Carnegie Institution of Washington
Andrew Steele, 202-793-1247
Marilyn Fogel, 202-478- 8981
Marc Fries, 202-478-8993
March 22, 2006
Relic of life in that Martian meteorite? A fresh look
Washington, D.C. -- Since the mid-1990s a great debate has raged over
whether organic compounds and tiny globules of carbonate minerals
imbedded in the Martian meteorite Allan Hills 84001 were processed by
living creatures from the Red Planet. The materials have been under
intense scrutiny ever since. Scientists at the Carnegie Institution's
Geophysical Laboratory, with colleagues,  have taken a fresh look at
how material associated with carbonate globules was created using
sophisticated instrumentation and they compared the results to analogous
globules from a volcanic complex on Svalbard, an island north of Norway.
It does not appear that living organisms were at work. The research is
presented at NASA's Astrobiology Science Conference (AbSciCon) 2006 at
the Ronald Reagan Building in Washington, D.C. March 26-30. See
http://abscicon2006.arc.nasa.gov/ for details.
To some, the tiny carbonate globules from the meteorite seem to resemble
minerals that arise from microbial activity on Earth. The team focused
on whether macromolecular carbon (MMC) in and around the globules was
processed organically or not -- an unresolved issue. The team had a
complete depth profile of the meteorite. Lead author Andrew Steele
explained, "By using micro-Raman spectroscopy and a scanning electron
microscope we could detect both the structure of the minerals and the
forms of carbon present. We did a similar analysis on carbonate globules
from Earth in terrain analogous to Mars -- the Bockjord Volcanic Complex
on Svalbard -- for comparison."
The researchers found that the macromolecular carbon is always
associated with the mineral magnetite. This association is important
because magnetite is known to act as a catalyst in the formation of MMC.
Macromolecular carbon present within the carbonate globules in ALH84001
may represent the first evidence of non-biological synthesis of organic
molecules on Mars.
"Although we haven't settled the debate on whether evidence of life is
contained in Allan Hills, we have shown that these carbon complexes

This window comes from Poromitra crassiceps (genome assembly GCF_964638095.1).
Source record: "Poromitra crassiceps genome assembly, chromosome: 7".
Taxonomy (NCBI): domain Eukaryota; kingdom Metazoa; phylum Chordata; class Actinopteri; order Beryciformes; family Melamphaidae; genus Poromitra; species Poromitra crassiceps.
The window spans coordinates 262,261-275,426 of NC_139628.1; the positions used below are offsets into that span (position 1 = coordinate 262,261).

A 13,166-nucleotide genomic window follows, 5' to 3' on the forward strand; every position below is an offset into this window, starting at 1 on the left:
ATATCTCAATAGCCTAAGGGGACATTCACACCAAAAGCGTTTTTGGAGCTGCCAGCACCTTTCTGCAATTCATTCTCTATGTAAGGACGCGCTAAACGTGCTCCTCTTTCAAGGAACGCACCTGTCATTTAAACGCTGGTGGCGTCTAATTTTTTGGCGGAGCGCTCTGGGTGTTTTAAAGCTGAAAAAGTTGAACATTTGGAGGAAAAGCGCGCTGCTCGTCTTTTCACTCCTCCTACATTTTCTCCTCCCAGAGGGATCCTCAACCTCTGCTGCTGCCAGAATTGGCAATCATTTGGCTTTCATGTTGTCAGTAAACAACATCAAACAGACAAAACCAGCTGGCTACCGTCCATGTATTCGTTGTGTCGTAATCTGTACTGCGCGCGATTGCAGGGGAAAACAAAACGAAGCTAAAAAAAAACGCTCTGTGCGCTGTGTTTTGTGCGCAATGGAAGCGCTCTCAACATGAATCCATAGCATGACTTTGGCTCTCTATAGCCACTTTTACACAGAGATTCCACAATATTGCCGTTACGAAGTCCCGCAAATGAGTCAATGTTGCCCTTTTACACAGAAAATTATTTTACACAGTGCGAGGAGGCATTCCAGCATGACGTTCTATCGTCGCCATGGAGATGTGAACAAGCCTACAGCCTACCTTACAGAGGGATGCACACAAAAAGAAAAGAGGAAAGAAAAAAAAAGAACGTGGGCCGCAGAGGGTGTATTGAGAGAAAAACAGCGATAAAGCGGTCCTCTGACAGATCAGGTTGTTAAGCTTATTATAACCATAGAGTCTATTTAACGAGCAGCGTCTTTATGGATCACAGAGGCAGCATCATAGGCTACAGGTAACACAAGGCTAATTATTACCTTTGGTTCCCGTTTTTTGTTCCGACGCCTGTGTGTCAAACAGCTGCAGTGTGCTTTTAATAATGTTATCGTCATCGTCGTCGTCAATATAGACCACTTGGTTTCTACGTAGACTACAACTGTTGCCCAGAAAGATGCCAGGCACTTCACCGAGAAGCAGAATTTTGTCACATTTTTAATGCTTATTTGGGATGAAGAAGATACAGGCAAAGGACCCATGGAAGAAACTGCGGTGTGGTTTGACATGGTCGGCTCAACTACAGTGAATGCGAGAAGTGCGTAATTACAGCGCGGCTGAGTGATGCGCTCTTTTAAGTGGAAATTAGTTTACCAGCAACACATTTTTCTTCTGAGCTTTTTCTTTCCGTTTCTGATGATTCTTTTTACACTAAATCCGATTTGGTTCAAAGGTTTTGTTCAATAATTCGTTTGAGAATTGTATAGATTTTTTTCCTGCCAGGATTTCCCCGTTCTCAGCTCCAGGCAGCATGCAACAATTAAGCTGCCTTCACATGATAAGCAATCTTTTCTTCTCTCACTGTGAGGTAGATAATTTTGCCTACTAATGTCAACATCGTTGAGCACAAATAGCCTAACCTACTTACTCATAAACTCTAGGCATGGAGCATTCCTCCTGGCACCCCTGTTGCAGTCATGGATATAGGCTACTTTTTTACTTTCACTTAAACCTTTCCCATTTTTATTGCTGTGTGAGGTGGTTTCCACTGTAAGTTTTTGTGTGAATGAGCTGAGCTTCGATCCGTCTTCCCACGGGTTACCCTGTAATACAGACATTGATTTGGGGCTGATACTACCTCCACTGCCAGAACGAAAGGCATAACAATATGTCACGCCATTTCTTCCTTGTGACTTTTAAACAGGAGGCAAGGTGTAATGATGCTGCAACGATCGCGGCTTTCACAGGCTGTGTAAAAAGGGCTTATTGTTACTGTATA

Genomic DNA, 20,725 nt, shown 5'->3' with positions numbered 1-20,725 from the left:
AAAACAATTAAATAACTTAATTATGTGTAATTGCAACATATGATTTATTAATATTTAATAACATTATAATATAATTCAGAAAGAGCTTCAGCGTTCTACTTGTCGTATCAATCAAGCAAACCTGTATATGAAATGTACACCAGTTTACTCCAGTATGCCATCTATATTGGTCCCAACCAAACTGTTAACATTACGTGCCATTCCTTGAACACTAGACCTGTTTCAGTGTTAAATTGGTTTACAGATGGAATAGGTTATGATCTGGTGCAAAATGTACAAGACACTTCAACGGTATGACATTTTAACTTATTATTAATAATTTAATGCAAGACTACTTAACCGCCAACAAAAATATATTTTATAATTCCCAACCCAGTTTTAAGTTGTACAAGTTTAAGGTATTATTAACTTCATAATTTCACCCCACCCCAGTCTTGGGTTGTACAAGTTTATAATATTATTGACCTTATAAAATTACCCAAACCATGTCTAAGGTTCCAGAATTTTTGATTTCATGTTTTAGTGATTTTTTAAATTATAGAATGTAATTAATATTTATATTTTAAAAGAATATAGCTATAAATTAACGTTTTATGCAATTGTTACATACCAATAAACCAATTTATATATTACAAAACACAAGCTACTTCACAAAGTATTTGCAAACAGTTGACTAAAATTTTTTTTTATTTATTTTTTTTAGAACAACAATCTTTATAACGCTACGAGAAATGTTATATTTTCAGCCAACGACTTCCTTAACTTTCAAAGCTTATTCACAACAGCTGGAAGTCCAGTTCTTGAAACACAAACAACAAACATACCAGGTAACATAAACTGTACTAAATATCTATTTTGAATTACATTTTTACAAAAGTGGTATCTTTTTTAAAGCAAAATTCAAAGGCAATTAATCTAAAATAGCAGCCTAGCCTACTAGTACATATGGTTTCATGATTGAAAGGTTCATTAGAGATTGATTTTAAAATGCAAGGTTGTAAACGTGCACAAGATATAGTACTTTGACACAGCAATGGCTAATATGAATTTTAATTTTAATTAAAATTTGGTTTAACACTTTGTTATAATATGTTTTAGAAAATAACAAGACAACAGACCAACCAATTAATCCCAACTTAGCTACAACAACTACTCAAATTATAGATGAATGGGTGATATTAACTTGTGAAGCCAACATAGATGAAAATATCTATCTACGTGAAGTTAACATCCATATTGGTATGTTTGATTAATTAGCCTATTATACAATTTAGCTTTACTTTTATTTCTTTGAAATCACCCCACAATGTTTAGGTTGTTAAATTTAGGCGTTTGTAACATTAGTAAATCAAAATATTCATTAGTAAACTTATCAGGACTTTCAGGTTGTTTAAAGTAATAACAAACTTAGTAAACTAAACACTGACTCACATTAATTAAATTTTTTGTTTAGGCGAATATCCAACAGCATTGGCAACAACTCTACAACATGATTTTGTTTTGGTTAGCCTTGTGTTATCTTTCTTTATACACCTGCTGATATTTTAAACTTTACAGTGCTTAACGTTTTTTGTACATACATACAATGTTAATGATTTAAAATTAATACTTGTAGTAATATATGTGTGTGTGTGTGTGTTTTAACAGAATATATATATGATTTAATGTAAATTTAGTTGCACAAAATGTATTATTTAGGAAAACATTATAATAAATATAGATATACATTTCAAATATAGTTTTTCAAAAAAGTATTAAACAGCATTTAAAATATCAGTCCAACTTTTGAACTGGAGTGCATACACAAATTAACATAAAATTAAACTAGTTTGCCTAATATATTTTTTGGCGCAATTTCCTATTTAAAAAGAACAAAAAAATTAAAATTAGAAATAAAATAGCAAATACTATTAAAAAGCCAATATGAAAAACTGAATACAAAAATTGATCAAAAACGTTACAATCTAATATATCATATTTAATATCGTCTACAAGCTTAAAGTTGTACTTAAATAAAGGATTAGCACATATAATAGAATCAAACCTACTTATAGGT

likely formed by non-biological processing on Mars," concluded Steele.
Talk and poster schedule subject to change. See
http://abscicon2006.arc.nasa.gov/agenda.php for the latest information.
 Andrew Steele, et al., "A comprehensive imaging and Raman
spectroscopy study of ALH84001 and a terrestrial analogue from Svalbard"
Monday, March 27th, 10:15 am
Ronald Reagan Building, Horizon A & B, Session 3: Cold Mars Analogue
[*] The research was part of the Arctic Mars Analog Svalbard Expedition
(AMASE). Researchers come from the following institutions: lead
institution, Physics of Geological Processes, University of Oslo; The
Carnegie Institution of Washington, Geophysical Laboratory and
Department of Terrestrial Magnetism; NASA Jet Propulsion Laboratory;
University of Leeds; University of Oxford; Universidad de Burgos, Spain;
The Smithsonian Institution; Penn State University; Geological
Institute, University of Oslo and Idaho National Laboratory.
The Carnegie Institution of Washington (www.CarnegieInstitution.org) has
been a pioneering force in basic scientific research since 1902. It is a
private, nonprofit organization with six research departments throughout
the U.S. Carnegie scientists are leaders in plant biology, developmental
biology, astronomy, materials science, global ecology, and Earth and
This work is supported by the NASA Astrobiology Institute (NAI). The
NAI, founded in 1998, is a partnership between NASA, 16 major U.S. teams
and six international consortia. NAI's goal is to promote, conduct, and
lead integrated multidisciplinary astrobiology research and to train a
new generation of astrobiology researchers. For more information about
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